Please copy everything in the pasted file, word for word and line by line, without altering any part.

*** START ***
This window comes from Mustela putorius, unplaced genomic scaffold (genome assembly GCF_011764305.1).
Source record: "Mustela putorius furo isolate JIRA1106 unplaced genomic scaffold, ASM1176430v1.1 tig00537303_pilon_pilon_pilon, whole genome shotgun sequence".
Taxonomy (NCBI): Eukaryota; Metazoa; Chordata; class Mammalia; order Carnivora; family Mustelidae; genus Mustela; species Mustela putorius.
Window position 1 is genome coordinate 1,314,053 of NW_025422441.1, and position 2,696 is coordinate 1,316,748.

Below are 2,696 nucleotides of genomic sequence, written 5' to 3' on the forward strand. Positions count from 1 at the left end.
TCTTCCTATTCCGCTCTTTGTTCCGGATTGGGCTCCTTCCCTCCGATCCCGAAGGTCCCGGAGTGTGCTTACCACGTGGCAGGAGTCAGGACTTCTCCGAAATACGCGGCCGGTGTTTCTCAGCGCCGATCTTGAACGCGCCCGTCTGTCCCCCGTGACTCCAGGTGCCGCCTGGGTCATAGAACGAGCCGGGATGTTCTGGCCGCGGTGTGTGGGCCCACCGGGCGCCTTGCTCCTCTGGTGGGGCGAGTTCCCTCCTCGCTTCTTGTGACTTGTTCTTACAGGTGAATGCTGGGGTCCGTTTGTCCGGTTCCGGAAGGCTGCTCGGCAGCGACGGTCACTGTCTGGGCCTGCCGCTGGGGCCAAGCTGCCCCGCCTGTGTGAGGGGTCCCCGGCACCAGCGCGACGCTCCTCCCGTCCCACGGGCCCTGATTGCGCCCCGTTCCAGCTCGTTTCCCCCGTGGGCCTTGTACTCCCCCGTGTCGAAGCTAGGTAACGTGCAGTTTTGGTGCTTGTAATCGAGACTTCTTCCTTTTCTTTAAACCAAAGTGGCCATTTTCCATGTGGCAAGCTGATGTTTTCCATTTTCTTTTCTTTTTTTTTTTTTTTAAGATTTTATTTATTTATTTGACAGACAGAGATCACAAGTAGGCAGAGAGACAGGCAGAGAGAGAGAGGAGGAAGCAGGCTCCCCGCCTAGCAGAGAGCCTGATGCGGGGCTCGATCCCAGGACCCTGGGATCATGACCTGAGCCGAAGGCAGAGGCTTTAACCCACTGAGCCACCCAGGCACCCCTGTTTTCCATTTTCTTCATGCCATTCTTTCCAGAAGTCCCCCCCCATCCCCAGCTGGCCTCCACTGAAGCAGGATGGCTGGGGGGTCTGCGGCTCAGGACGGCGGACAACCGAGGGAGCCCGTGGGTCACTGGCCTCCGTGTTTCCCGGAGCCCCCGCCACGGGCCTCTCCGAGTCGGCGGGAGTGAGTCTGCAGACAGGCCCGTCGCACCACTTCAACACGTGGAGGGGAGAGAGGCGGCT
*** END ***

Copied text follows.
This window comes from Mustela putorius, unplaced genomic scaffold (genome assembly GCF_011764305.1).
Source record: "Mustela putorius furo isolate JIRA1106 unplaced genomic scaffold, ASM1176430v1.1 tig00537303_pilon_pilon_pilon, whole genome shotgun sequence".
Taxonomy (NCBI): Eukaryota; Metazoa; Chordata; class Mammalia; order Carnivora; family Mustelidae; genus Mustela; species Mustela putorius.
Window position 1 is genome coordinate 1,314,053 of NW_025422441.1, and position 2,696 is coordinate 1,316,748.

Below are 2,696 nucleotides of genomic sequence, written 5' to 3' on the forward strand. Positions count from 1 at the left end.
TCTTCCTATTCCGCTCTTTGTTCCGGATTGGGCTCCTTCCCTCCGATCCCGAAGGTCCCGGAGTGTGCTTACCACGTGGCAGGAGTCAGGACTTCTCCGAAATACGCGGCCGGTGTTTCTCAGCGCCGATCTTGAACGCGCCCGTCTGTCCCCCGTGACTCCAGGTGCCGCCTGGGTCATAGAACGAGCCGGGATGTTCTGGCCGCGGTGTGTGGGCCCACCGGGCGCCTTGCTCCTCTGGTGGGGCGAGTTCCCTCCTCGCTTCTTGTGACTTGTTCTTACAGGTGAATGCTGGGGTCCGTTTGTCCGGTTCCGGAAGGCTGCTCGGCAGCGACGGTCACTGTCTGGGCCTGCCGCTGGGGCCAAGCTGCCCCGCCTGTGTGAGGGGTCCCCGGCACCAGCGCGACGCTCCTCCCGTCCCACGGGCCCTGATTGCGCCCCGTTCCAGCTCGTTTCCCCCGTGGGCCTTGTACTCCCCCGTGTCGAAGCTAGGTAACGTGCAGTTTTGGTGCTTGTAATCGAGACTTCTTCCTTTTCTTTAAACCAAAGTGGCCATTTTCCATGTGGCAAGCTGATGTTTTCCATTTTCTTTTCTTTTTTTTTTTTTTTAAGATTTTATTTATTTATTTGACAGACAGAGATCACAAGTAGGCAGAGAGACAGGCAGAGAGAGAGAGGAGGAAGCAGGCTCCCCGCCTAGCAGAGAGCCTGATGCGGGGCTCGATCCCAGGACCCTGGGATCATGACCTGAGCCGAAGGCAGAGGCTTTAACCCACTGAGCCACCCAGGCACCCCTGTTTTCCATTTTCTTCATGCCATTCTTTCCAGAAGTCCCCCCCCATCCCCAGCTGGCCTCCACTGAAGCAGGATGGCTGGGGGGTCTGCGGCTCAGGACGGCGGACAACCGAGGGAGCCCGTGGGTCACTGGCCTCCGTGTTTCCCGGAGCCCCCGCCACGGGCCTCTCCGAGTCGGCGGGAGTGAGTCTGCAGACAGGCCCGTCGCACCACTTCAACACGTGGAGGGGAGAGAGGCGGCT